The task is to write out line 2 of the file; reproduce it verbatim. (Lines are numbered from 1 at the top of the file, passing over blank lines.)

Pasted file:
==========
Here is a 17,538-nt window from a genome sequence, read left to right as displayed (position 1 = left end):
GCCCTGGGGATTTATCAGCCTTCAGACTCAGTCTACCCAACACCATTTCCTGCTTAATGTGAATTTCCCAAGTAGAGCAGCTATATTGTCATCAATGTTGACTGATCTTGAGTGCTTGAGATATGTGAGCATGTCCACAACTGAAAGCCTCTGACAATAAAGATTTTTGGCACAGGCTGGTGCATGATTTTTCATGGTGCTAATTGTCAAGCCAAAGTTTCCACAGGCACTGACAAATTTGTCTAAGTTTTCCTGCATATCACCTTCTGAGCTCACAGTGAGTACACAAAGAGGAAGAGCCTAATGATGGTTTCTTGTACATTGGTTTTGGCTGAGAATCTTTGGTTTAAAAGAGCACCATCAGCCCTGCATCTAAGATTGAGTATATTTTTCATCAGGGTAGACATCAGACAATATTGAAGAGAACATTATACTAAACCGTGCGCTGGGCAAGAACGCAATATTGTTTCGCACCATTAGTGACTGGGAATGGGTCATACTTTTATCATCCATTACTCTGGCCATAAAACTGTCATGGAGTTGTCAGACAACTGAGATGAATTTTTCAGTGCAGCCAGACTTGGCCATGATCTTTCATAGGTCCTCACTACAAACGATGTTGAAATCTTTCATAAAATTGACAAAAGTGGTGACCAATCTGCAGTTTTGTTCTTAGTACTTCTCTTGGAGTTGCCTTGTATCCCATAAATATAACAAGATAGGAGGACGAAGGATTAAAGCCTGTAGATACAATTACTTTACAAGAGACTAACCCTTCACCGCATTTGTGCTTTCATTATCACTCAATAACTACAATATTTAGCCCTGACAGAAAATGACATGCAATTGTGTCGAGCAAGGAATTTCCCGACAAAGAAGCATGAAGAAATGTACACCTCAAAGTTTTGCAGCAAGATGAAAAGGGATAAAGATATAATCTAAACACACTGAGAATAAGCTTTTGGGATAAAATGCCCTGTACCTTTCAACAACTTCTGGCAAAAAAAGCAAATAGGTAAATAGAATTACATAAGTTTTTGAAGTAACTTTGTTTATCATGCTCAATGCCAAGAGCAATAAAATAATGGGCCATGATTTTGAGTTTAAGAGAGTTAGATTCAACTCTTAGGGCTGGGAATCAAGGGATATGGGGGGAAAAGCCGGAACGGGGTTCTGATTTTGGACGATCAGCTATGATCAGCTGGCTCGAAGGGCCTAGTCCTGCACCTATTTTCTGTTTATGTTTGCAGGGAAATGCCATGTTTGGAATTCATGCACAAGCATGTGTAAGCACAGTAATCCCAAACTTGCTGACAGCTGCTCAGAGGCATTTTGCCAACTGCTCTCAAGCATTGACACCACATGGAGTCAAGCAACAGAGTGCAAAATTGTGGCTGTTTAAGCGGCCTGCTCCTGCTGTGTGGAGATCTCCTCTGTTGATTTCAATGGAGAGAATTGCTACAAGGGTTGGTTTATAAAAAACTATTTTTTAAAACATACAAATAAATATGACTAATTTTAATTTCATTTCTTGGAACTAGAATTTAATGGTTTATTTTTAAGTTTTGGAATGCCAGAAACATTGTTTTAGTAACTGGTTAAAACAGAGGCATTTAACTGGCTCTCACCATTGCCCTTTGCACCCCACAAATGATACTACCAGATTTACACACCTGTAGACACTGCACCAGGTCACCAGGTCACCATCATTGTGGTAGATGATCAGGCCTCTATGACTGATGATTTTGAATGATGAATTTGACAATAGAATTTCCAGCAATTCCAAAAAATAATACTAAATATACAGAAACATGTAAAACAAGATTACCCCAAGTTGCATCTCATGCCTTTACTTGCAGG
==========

GCCCTGGGGATTTATCAGCCTTCAGACTCAGTCTACCCAACACCATTTCCTGCTTAATGTGAATTTCCCAAGTAGAGCAGCTATATTGTCATCAATGTTGACTGATCTTGAGTGCTTGAGATATGTGAGCATGTCCACAACTGAAAGCCTCTGACAATAAAGATTTTTGGCACAGGCTGGTGCATGATTTTTCATGGTGCTAATTGTCAAGCCAAAGTTTCCACAGGCACTGACAAATTTGTCTAAGTTTTCCTGCATATCACCTTCTGAGCTCACAGTGAGTACACAAAGAGGAAGAGCCTAATGATGGTTTCTTGTACATTGGTTTTGGCTGAGAATCTTTGGTTTAAAAGAGCACCATCAGCCCTGCATCTAAGATTGAGTATATTTTTCATCAGGGTAGACATCAGACAATATTGAAGAGAACATTATACTAAACCGTGCGCTGGGCAAGAACGCAATATTGTTTCGCACCATTAGTGACTGGGAATGGGTCATACTTTTATCATCCATTACTCTGGCCATAAAACTGTCATGGAGTTGTCAGACAACTGAGATGAATTTTTCAGTGCAGCCAGACTTGGCCATGATCTTTCATAGGTCCTCACTACAAACGATGTTGAAATCTTTCATAAAATTGACAAAAGTGGTGACCAATCTGCAGTTTTGTTCTTAGTACTTCTCTTGGAGTTGCCTTGTATCCCATAAATATAACAAGATAGGAGGACGAAGGATTAAAGCCTGTAGATACAATTACTTTACAAGAGACTAACCCTTCACCGCATTTGTGCTTTCATTATCACTCAATAACTACAATATTTAGCCCTGACAGAAAATGACATGCAATTGTGTCGAGCAAGGAATTTCCCGACAAAGAAGCATGAAGAAATGTACACCTCAAAGTTTTGCAGCAAGATGAAAAGGGATAAAGATATAATCTAAACACACTGAGAATAAGCTTTTGGGATAAAATGCCCTGTACCTTTCAACAACTTCTGGCAAAAAAAGCAAATAGGTAAATAGAATTACATAAGTTTTTGAAGTAACTTTGTTTATCATGCTCAATGCCAAGAGCAATAAAATAATGGGCCATGATTTTGAGTTTAAGAGAGTTAGATTCAACTCTTAGGGCTGGGAATCAAGGGATATGGGGGGAAAAGCCGGAACGGGGTTCTGATTTTGGACGATCAGCTATGATCAGCTGGCTCGAAGGGCCTAGTCCTGCACCTATTTTCTGTTTATGTTTGCAGGGAAATGCCATGTTTGGAATTCATGCACAAGCATGTGTAAGCACAGTAATCCCAAACTTGCTGACAGCTGCTCAGAGGCATTTTGCCAACTGCTCTCAAGCATTGACACCACATGGAGTCAAGCAACAGAGTGCAAAATTGTGGCTGTTTAAGCGGCCTGCTCCTGCTGTGTGGAGATCTCCTCTGTTGATTTCAATGGAGAGAATTGCTACAAGGGTTGGTTTATAAAAAACTATTTTTTAAAACATACAAATAAATATGACTAATTTTAATTTCATTTCTTGGAACTAGAATTTAATGGTTTATTTTTAAGTTTTGGAATGCCAGAAACATTGTTTTAGTAACTGGTTAAAACAGAGGCATTTAACTGGCTCTCACCATTGCCCTTTGCACCCCACAAATGATACTACCAGATTTACACACCTGTAGACACTGCACCAGGTCACCAGGTCACCATCATTGTGGTAGATGATCAGGCCTCTATGACTGATGATTTTGAATGATGAATTTGACAATAGAATTTCCAGCAATTCCAAAAAATAATACTAAATATACAGAAACATGTAAAACAAGATTACCCCAAGTTGCATCTCATGCCTTTACTTGCAGG